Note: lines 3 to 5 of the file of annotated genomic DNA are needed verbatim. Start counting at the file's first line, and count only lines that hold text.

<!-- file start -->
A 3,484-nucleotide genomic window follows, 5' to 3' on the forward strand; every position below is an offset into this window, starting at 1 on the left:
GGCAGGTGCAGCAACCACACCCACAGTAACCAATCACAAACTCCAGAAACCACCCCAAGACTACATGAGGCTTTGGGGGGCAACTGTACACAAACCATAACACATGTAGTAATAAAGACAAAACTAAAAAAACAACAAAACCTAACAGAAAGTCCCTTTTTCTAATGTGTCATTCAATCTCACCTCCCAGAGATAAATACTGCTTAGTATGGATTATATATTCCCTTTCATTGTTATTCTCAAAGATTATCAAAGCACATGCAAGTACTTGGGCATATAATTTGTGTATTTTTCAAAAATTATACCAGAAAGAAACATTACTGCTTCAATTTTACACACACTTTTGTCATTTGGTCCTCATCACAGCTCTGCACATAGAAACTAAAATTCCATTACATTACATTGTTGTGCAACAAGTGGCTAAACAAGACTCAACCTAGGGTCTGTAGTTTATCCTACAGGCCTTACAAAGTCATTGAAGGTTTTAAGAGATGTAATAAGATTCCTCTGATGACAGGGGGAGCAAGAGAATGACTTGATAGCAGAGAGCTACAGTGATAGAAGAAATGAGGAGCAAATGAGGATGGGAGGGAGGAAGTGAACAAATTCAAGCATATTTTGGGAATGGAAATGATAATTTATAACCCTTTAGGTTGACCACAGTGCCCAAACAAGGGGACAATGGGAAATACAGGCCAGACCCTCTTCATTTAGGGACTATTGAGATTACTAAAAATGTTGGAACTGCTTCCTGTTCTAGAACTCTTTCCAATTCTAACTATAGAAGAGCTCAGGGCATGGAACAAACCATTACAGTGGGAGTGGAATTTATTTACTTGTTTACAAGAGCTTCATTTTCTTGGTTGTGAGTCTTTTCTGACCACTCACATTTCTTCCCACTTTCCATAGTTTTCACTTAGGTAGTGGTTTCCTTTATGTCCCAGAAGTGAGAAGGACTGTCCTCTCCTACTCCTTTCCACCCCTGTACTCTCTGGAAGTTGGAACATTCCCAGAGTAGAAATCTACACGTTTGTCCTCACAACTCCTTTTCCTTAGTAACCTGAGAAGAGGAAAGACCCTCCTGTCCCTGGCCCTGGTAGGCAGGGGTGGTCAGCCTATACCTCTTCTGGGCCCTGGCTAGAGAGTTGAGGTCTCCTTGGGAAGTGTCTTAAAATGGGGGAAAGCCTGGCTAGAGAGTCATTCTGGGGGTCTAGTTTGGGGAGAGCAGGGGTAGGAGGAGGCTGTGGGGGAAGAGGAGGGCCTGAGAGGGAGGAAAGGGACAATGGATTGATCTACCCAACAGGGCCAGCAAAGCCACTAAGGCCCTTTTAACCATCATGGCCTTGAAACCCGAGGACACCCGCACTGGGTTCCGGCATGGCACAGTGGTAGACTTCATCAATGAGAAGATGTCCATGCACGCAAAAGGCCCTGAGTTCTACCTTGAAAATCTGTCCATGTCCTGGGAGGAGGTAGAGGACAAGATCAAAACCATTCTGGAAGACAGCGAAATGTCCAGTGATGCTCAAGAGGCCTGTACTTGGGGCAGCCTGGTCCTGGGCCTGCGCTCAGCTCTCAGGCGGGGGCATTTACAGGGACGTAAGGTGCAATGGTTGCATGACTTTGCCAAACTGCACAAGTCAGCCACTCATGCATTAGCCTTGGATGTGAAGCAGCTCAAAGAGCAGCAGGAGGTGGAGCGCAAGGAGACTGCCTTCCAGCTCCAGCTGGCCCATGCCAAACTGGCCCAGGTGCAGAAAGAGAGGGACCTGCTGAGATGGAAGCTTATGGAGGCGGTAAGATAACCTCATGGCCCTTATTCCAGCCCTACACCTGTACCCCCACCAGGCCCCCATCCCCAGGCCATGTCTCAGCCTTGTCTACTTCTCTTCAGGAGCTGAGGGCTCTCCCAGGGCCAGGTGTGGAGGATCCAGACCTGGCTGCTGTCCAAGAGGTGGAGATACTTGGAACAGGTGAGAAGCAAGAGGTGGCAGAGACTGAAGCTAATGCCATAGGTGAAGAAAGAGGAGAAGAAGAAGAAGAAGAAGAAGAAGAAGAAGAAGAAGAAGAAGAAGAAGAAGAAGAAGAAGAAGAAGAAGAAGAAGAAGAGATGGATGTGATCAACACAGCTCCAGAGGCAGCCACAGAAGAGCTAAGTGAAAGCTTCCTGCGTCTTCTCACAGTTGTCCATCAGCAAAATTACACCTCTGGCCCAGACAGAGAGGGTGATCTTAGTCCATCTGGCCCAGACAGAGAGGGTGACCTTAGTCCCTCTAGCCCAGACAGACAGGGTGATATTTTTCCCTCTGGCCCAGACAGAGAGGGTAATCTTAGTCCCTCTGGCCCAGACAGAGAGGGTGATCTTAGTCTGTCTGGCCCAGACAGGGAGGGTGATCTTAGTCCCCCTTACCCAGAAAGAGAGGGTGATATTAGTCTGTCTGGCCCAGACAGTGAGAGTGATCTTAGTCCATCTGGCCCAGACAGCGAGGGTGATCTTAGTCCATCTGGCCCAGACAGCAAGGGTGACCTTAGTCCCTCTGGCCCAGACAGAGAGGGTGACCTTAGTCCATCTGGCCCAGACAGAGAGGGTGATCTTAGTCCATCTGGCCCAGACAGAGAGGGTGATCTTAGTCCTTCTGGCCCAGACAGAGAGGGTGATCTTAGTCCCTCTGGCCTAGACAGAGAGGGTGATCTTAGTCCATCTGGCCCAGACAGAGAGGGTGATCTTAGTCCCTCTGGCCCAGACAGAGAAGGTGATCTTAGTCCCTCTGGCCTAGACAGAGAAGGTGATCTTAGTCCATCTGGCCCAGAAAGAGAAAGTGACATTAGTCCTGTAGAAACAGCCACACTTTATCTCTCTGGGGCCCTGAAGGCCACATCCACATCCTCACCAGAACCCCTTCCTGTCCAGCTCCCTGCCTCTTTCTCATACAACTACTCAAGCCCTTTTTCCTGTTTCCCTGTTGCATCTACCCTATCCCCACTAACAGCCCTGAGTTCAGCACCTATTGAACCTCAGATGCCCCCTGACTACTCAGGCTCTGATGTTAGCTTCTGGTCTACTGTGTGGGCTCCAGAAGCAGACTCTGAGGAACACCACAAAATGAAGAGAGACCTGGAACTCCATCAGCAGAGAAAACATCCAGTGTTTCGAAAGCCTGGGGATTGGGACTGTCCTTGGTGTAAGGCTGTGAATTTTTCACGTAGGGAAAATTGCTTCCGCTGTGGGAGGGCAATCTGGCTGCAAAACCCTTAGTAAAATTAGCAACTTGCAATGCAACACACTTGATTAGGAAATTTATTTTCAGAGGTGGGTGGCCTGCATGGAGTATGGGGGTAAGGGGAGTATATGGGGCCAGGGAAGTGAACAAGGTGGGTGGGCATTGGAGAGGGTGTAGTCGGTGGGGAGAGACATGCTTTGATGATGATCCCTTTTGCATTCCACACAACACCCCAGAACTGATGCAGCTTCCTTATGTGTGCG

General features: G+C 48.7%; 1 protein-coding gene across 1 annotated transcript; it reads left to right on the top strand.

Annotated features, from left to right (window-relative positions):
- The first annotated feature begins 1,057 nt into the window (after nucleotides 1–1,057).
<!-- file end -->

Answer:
General features: G+C 48.7%; 1 protein-coding gene across 1 annotated transcript; it reads left to right on the top strand.

Annotated features, from left to right (window-relative positions):
- The first annotated feature begins 1,057 nt into the window (after nucleotides 1–1,057).